Heroin addiction wrecks MNC employee’s life, turns him into mother’s ‘killer’ | delhi | Hindustan Times
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Heroin addiction wrecks MNC employee’s life, turns him into mother’s ‘killer’

Animesh Jha, a drug addict, was held for allegedly killing his mother Meeta Jha. Animesh was arrested from Nepal by Bihar Police.

delhi Updated: Mar 18, 2017 14:28 IST
Shiv Sunny
Animesh Jha
Animesh Jha

The first time Animesh Jha smoked heroin with his friends in Pune in 2007, he did not like the taste or the “paranoia” he experienced. But the dense smoke that engulfed his room caught his imagination. To recreate the smoky atmosphere, he smoked again the next day.

The fascination for the smoke soon turned into addiction and recurring experiences of paranoia. Over the next few years, 32-year-old Animesh jumped from one well-paying job to another before quitting working altogether as he sank deeper into the world of drugs that also included marijuana, thinner and cocaine at times.

Educated in Malaysia, Animesh is well-read, speaks in immaculate English and is popular for striking “interesting conversations”. “He is possibly the most confident criminal I have ever met. He looks you straight in your eyes while answering questions,” said a police officer who interrogated him after arresting him for allegedly killing his mother Meeta Jha.

Investigators say that the combination of addiction and loss of job made Animesh dependant on his 53-year-old mother for money. The paranoia that had gripped him led him to suspect his mother and sister, Anjali, of plotting against him. He began to fear that his mother would sell their flat in Dwarka and give all the money to Anjali.

He told the police that Meeta initially gave him money, which he used to buy drugs. “When she refused, she saw the violent streak in him. He would manhandle her and threaten to kill her. The last time she actually felt he would carry out his threat was just about a month ago,” said an officer.

“The mother and son were on a visit to Nepal. When Meeta refused to give him money for drugs, he beat her, locked her in a room and took her credit card to withdraw around Rs 15,000. The Nepal Police caught him, but his mother requested them to let him off,” the officer added.

Meeta did not know that her mercy would cost her life just a week later. When Animesh asked her for money again around 3 am on February 24, she refused. Animesh tried to grab her purse containing the cash, but she stood up to him.

“A restless Animesh responded by grabbing her by the neck and pushing her to the wall next to her bed. Meeta suffered a skull fracture. To ensure she died, he strangulated her,” said Surender Kumar, DCP (South-West).

CCTV cameras installed at the Sai Sadan Apartment in Dwarka Sector-3 showed him locking his flat from outside and riding away on a Yamaha FZ motorcycle with his mother’s laptop, credit cards and jewellery.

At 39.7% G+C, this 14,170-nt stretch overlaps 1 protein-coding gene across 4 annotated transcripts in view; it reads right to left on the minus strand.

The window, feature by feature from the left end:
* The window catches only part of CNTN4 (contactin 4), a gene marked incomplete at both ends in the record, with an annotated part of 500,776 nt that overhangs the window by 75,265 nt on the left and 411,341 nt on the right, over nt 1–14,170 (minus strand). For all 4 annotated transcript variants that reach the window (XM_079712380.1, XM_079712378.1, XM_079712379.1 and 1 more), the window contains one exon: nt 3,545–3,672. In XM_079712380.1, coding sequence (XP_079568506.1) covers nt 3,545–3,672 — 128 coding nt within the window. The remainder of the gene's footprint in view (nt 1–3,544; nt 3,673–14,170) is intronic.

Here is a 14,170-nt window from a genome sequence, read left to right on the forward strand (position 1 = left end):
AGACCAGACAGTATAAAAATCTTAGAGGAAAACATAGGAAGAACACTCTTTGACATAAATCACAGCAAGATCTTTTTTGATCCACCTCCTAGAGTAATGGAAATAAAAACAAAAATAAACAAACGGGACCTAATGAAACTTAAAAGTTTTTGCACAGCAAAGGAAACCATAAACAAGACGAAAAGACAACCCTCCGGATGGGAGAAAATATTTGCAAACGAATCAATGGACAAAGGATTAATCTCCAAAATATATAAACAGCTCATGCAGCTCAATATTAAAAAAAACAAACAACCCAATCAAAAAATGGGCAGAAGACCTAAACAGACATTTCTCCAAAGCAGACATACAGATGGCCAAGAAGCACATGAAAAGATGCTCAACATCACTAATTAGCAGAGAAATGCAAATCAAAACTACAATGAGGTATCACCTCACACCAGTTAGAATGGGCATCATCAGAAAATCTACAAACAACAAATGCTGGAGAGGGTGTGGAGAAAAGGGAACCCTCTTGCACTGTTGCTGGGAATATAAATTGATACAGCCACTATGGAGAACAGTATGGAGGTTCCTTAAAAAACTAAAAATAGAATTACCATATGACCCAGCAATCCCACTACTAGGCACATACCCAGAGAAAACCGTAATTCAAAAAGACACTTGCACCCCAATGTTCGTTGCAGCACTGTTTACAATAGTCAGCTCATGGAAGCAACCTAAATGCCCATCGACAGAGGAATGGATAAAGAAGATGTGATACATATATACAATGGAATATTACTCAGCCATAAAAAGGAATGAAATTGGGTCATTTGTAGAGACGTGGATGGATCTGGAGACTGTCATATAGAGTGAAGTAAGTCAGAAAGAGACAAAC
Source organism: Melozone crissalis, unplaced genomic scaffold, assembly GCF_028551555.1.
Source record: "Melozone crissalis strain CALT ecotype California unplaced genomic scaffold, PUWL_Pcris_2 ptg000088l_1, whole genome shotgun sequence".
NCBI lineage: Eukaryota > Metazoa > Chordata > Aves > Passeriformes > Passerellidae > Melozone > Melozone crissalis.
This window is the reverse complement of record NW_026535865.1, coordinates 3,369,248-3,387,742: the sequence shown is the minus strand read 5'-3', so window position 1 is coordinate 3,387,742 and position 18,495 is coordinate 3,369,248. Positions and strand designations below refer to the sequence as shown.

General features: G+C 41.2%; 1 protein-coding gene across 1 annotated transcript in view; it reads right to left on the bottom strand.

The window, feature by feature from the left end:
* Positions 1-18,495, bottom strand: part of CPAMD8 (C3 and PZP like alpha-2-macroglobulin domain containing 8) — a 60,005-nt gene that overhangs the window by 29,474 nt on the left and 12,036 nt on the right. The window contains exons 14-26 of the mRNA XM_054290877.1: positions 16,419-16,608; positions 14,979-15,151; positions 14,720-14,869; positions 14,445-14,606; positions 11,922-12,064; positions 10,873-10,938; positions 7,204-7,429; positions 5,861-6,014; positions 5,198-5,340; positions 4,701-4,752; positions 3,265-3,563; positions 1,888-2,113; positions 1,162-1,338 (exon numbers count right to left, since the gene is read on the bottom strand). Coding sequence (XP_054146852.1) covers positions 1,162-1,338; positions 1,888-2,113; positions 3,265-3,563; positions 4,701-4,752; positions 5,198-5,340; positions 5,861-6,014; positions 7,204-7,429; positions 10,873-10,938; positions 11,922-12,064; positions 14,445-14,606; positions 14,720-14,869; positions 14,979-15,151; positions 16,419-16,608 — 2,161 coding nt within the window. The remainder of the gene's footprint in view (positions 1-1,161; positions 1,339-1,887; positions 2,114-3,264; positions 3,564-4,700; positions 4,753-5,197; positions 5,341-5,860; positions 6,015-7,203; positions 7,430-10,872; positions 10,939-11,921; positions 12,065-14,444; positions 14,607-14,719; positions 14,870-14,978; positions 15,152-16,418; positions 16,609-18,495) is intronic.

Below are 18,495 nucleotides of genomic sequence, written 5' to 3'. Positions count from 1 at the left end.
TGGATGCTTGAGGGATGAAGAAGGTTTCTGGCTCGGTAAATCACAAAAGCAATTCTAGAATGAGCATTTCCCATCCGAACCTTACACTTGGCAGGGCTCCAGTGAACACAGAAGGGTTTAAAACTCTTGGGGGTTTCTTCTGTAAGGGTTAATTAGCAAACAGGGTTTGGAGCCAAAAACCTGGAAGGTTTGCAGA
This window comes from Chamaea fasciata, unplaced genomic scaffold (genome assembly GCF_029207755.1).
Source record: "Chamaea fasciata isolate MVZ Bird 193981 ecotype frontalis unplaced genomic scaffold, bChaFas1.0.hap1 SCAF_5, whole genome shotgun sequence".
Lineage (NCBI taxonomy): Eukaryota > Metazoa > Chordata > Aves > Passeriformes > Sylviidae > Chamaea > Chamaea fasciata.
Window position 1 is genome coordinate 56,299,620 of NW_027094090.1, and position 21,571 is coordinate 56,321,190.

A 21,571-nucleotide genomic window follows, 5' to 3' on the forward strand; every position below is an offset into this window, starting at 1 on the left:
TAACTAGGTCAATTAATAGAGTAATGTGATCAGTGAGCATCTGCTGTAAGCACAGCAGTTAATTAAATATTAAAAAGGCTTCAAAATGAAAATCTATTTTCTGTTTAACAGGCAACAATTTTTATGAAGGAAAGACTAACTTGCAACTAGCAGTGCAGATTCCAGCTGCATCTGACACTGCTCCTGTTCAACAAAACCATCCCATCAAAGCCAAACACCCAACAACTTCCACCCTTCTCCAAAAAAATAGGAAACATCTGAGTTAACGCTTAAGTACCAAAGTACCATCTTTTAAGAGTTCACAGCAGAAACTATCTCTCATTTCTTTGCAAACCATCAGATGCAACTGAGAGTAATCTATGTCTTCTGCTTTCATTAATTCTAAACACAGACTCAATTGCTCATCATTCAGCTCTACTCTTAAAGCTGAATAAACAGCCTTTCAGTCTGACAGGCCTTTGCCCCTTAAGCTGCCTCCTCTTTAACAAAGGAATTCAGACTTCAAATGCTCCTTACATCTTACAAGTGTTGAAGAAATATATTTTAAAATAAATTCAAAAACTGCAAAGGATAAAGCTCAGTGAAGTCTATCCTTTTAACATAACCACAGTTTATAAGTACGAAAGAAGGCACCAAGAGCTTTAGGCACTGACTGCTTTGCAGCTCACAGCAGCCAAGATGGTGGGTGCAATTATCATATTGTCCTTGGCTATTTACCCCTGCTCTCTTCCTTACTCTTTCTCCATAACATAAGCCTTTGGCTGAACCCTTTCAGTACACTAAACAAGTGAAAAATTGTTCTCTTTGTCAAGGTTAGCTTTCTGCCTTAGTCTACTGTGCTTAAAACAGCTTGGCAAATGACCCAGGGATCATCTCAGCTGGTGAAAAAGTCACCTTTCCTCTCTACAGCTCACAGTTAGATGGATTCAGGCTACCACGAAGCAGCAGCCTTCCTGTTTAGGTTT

The 16 CCTV cameras installed in his apartment were no simple security arrangement. Animesh’s antics after smoking up were what compelled the owners of the other 11 flats in the posh apartment to install the cameras.

“Animesh had become a menace. He would break our car windows and push our motorcycles for no reason. He would switch off the building’s power supply and halt the lift just to trouble us. Earlier he used to accuse his mother of plotting to kill him, but over the past few months he had started accusing us too,” said a resident of Sai Sadan on condition of anonymity.

The drugs had damaged Animesh’s reputation such that when Anjali, a London-based doctor, was unable to contact her mother for four days after Meeta’s murder, she called the Dwarka (North) police station around midnight on February 28 and told them she suspected her brother had killed her mother.

“Meeta had messaged her daughter after Animesh beat her in Nepal. She knew of her brother’s problems with addiction. So when she feared her mother was not safe, she suspected her brother,” said an investigator. A police team broke into the flat to find Meeta’s decomposing body lying on her bed.

Over the next 13 days, Animesh visited 13 cities, including Rishikesh, Haridwar and Kasol. “He chose some of these cities as they provided him an easy escape from police and at the same time easy access to smack and marijuana,” said the investigator.

All this while, a police team led by Dwarka (North) SHO, Jasmohinder Chaudhary and inspector Rang Lal, followed trails left behind by him. Animesh was finally nabbed from Patna railway station in the early hours of Wednesday while he was planning to escape to Nepal. “Highly intelligent” Animesh had created a LinkedIn account to contact a distant cousin for help, but that led to his arrest.

Animesh has allegedly confessed to having killed his mother for refusing to fund his drugs, but often comes up with “stories” that reflects his deep paranoia. “Sometimes he says his mother is actually alive and that she and his sister have staged all this to get rid of him,” the investigator adds.

In police custody for 10 days, Animesh often leaves his interrogators confused about whether he is making up the stories or imagining them. “We have ample scientific and circumstantial evidence to link Animesh to his mother’s murder,” said the DCP.